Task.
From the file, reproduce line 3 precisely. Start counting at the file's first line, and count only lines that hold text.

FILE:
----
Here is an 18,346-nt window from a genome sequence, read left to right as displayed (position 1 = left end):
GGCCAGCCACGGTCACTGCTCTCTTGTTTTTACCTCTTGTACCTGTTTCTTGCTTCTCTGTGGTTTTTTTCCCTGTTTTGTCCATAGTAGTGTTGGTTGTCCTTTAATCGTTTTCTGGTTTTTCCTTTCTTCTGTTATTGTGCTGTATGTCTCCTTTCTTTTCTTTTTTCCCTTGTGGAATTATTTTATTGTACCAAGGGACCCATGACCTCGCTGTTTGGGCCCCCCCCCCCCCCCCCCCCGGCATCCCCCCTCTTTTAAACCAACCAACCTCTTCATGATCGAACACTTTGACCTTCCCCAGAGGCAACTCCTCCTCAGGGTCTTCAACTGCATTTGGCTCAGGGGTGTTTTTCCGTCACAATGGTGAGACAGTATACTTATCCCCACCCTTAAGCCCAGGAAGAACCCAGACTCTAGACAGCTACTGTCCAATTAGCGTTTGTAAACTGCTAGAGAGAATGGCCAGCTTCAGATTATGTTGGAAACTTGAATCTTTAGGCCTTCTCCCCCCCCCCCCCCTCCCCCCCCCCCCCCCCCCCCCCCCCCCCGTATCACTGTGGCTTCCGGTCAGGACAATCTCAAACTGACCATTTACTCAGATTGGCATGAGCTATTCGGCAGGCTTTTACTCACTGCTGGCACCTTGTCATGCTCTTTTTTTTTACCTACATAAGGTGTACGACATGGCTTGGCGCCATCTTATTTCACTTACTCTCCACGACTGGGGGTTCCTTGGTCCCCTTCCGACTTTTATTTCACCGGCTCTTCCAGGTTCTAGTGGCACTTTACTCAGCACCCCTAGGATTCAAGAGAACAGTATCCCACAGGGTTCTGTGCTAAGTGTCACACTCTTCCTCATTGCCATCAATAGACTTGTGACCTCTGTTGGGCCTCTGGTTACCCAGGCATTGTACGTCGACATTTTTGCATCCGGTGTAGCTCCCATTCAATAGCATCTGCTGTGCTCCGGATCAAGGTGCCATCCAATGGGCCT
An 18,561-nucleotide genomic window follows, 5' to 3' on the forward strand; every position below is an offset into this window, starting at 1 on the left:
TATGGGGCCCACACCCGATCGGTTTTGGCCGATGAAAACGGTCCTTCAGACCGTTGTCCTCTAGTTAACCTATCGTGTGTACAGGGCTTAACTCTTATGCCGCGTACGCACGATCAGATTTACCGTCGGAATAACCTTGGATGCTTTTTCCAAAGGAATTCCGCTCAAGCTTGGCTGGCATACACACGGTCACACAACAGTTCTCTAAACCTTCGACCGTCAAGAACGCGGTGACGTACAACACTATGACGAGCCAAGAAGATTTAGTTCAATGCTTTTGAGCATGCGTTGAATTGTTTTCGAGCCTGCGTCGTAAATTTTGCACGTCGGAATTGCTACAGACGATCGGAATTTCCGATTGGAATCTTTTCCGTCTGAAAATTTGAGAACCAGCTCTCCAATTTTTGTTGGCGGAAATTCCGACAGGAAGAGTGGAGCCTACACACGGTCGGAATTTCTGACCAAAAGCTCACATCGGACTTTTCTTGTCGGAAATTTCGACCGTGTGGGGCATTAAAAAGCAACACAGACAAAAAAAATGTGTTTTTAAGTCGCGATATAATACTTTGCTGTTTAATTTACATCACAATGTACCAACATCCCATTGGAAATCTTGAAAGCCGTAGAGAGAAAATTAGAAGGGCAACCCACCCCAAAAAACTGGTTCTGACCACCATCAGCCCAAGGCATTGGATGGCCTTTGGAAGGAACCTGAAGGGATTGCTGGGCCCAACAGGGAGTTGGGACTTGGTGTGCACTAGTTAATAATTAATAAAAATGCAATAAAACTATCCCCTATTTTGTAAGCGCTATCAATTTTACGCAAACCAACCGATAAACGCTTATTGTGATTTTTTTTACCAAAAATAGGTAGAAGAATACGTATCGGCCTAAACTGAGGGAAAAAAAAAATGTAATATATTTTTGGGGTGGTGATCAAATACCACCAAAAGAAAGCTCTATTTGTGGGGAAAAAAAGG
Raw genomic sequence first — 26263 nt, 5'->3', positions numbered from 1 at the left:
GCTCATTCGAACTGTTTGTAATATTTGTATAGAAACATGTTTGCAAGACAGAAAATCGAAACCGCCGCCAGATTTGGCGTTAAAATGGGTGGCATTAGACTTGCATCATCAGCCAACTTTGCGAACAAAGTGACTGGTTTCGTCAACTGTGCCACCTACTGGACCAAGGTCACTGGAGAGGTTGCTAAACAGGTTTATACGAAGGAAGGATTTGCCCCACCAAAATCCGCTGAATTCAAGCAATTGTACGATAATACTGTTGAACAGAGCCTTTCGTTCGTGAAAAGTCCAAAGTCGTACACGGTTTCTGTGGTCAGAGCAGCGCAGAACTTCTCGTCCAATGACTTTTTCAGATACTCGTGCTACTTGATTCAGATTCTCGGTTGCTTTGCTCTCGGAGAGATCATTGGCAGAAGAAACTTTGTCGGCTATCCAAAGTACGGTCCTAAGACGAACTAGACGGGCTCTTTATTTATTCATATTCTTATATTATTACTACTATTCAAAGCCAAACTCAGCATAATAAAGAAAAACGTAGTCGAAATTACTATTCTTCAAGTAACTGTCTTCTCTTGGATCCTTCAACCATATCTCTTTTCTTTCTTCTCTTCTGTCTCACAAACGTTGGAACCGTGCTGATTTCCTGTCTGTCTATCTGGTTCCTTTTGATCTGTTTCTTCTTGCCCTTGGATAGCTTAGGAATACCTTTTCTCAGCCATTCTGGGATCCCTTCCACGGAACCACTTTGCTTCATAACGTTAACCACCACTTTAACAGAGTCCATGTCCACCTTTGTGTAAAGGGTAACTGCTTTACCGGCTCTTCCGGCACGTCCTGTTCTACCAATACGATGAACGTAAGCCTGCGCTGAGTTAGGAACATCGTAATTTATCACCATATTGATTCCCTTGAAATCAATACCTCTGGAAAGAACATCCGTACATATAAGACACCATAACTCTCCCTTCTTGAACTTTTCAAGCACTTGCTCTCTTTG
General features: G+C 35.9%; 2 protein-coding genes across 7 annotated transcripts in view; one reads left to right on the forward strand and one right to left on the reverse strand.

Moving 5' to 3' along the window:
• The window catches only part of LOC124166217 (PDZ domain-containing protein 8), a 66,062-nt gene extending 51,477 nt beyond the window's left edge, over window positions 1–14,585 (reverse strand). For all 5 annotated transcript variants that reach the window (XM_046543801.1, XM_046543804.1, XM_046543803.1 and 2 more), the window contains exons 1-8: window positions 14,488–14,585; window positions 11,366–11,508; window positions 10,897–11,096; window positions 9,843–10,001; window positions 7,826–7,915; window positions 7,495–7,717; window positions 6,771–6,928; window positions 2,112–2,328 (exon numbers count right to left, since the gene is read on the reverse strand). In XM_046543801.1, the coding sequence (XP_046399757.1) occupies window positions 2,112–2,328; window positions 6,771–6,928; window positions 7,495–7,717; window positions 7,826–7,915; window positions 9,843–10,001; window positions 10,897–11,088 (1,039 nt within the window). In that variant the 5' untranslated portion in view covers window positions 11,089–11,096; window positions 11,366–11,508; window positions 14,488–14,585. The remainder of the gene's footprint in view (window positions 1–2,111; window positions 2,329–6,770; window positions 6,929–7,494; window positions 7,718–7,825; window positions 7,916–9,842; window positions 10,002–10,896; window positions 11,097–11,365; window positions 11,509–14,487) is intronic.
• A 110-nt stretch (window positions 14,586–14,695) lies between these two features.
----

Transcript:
An 18,561-nucleotide genomic window follows, 5' to 3' on the forward strand; every position below is an offset into this window, starting at 1 on the left: